#100DaysOfWeb in Python Transcripts
Chapter: Days 57-60: Flask Login
Lecture: Define your database model
0:00 So we have a very basic app. Now, as this web app is going to allow users to create user accounts on our website and then recall them
0:11 for the sake of being able to log in, we need a database. That's the next thing we're going to set up.
0:17 And for that we're going to use Flask-SQLAlchemy. Now SQLAlchemy uses the models system that is to say we create a model class
0:28 that defines what our data structure is going to look like it defines what our database is going to look like. So lets create a models.py file
0:38 and I'll show you what this looks like. First we'll begin by importing Flask SQLAlchemy so from flask_sqlalchemy import SQLAlchemy
0:52 And next we want to actually define our class. So there are other things to import here which we'll get to.
1:01 But first let's just stick with the SQLAlchemy stuff. So we want to create our user class because this is the data set that we're playing with
1:09 we're playing with user data. So our user is going to actually require a database model and we'll do that by importing db.model.
1:20 Now obviously I haven't actually imported any db or we haven't made reference to db yet and we'll get to that in just a sec.
1:27 But we need to do this first so, user, db model. Next, we're going to actually create an id for our data so every time someone creates a user account
1:39 they're going to get a unique id. And this is, you know, standard across most databases that you're going to create in the future.
1:47 This also allows us to have users with the same names. So obviously there's not just one Julian one Mike, one Bob in the world.
1:55 There are many of us out there so we need to be able to account for multiple users with the same name and this is what helps.
2:02 So id, and now we define what this column in the database is going to contain, what it's going to look like.
2:11 So, our database column is going to contain an integer, so a number, and that as we know is the id. So your id's are just generally four numbers
2:22 you don't have an id of 1.753 it's an id of one, two, three, and so on. And this is going to be the primary key of our data.
2:33 So, primary key equals true, and that's that for id. What else do we need our user class to have this database model class to have?
2:43 It needs to have a username so when you sign in and log in to the website you're going to a username and you'll need a password.
2:50 So these two are going to be quite similar so we're going to need a username and it's going to database column again
2:57 and how are we going to define this column? It's going to be, the data will be defined as a string because the username is a string.
3:08 And does it have to be unique? No. So we'll say false. This 80 here, is how many characters that string can be so we're going to allow them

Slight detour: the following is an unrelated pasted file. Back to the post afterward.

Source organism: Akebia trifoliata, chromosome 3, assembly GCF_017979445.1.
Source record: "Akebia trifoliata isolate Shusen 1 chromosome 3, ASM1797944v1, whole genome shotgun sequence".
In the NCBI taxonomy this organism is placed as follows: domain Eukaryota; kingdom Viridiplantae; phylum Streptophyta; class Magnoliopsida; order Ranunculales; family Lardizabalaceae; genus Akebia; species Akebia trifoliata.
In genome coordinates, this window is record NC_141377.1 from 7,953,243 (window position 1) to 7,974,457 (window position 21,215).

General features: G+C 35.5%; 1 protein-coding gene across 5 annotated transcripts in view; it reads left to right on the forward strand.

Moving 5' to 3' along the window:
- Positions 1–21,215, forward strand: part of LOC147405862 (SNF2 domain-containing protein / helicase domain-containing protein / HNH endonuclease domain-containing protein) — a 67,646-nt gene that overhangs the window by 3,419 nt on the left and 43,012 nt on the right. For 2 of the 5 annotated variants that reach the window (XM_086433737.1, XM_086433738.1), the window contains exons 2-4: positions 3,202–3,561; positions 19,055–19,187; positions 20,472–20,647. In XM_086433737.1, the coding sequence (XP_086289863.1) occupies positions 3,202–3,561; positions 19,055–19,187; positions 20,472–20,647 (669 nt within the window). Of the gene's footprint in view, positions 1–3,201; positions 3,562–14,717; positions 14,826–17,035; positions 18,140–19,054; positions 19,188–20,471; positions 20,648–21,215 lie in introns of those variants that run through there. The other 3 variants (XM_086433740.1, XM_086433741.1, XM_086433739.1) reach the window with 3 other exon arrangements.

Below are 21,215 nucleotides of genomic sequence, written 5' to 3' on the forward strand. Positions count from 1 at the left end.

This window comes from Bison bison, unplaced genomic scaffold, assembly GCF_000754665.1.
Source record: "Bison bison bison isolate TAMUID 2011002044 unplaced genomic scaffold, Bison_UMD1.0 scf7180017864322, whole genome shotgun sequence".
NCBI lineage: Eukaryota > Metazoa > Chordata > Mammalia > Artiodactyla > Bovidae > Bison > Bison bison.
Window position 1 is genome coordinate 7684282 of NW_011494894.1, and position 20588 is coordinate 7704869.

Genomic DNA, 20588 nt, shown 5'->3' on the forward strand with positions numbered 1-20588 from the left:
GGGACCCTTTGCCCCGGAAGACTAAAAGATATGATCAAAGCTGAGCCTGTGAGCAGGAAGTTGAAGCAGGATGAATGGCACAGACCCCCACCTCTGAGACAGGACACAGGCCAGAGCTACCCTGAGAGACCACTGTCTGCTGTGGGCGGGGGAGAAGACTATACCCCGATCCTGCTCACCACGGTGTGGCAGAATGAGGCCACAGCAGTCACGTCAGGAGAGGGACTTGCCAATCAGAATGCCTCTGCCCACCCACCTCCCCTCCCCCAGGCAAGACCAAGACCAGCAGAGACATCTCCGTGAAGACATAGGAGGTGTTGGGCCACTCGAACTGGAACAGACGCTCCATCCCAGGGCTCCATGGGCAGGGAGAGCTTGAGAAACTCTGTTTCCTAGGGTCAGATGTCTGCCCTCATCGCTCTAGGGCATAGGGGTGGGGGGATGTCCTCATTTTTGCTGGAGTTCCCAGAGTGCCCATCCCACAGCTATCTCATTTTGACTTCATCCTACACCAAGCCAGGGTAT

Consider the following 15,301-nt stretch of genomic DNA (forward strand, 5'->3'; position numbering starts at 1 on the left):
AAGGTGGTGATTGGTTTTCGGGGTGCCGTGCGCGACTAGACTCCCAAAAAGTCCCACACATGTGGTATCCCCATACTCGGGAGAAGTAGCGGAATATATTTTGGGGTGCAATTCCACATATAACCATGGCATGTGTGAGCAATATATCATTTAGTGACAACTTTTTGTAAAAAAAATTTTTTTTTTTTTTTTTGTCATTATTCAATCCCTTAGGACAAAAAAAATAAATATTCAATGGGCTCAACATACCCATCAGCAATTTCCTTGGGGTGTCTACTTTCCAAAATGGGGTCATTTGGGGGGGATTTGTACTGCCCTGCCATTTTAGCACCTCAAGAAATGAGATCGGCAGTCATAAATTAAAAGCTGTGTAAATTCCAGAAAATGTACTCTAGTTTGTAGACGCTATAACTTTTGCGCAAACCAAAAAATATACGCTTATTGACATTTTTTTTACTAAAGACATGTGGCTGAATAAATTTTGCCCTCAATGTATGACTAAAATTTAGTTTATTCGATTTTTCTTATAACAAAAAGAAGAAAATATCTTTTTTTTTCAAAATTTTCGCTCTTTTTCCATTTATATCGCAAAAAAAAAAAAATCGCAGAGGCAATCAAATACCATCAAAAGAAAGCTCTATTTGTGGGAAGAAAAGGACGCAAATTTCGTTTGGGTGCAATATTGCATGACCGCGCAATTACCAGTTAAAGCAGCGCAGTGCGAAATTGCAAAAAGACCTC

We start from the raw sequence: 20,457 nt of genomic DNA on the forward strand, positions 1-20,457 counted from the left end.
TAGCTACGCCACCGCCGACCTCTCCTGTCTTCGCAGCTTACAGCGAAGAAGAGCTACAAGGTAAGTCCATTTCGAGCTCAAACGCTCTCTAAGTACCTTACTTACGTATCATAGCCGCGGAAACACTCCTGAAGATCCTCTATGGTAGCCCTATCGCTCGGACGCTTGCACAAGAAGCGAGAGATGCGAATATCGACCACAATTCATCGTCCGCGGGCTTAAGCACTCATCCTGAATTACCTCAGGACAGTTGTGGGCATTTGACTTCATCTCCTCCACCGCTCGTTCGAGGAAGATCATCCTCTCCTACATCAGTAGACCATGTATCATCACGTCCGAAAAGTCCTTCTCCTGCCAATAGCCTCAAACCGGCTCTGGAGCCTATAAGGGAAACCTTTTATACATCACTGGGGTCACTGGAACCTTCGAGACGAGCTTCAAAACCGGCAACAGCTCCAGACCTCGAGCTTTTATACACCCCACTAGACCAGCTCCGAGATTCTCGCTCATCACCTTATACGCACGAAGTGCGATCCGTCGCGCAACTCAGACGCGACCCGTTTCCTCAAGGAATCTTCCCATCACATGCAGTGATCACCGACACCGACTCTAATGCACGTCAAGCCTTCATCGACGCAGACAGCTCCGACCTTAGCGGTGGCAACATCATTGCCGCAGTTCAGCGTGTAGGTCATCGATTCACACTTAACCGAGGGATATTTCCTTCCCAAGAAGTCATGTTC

3:20 to enter up to 80 characters, okay? Next, nullable. Now we're entering this in here because we don't want people to be able to enter nothing.
3:31 It actually has to have some data there. And for our password we're going to do almost the exact same thing.
3:39 So db.string and it's going to be 120 characters this time. And if you're asking why, that's just arbitrary for this use.
3:50 I'm just making those numbers up. So nullable equals false as well we don't want people to have a blank password.
3:58 And unique is false as well because, you know, who knows? Maybe there's a chance someone will have the same password as someone else.
4:06 And finally we want to be able to define a method inside our database model class. And we're going to call on repr, R-E-P-R
4:16 which is just a dunder method for representation. Okay this is what a str, S-T-R dunder method actually calls in the background.
4:26 It's just a way of presenting raw data as it is. And we're going to get it to return user self.username, okay?
4:41 And all that does is, when you call this user when you try to call this user class when you try to return the data, it's going to return it
4:50 in the format of user and then the username. Alright, that's just one little method we can call on this.
4:57 We could obviously create more, but we're keeping it simple and that is our models.py file. One last thing here, is we need to actually get
5:07 the database that we're going to be referencing here. So where does this db.model. come from? Well, we'll create the actual database object
5:16 in the next video, but it will be imported from our Project Awesome App. And we get from that Project Awesome App we're going to import db.
5:29 And you'll see where we import that in the next video. It's going to be from our _init_.py file. And just one last thing, I've realized I have actually
5:39 put through the unique flag for the username as false. That's actually supposed to be true. We want our usernames to be unique, that way when we
5:48 search the database we only land on one. Because if you have two that are the same our query to the database isn't going
5:56 to know which username to pull. So let's delete that now and quickly change that to true. And the last typo I have here is just
6:08 this little apostrophe here. We want to move that down there so user, and then your double brackets and then format, self, username.
6:17 That' it. Let's move on to the next video.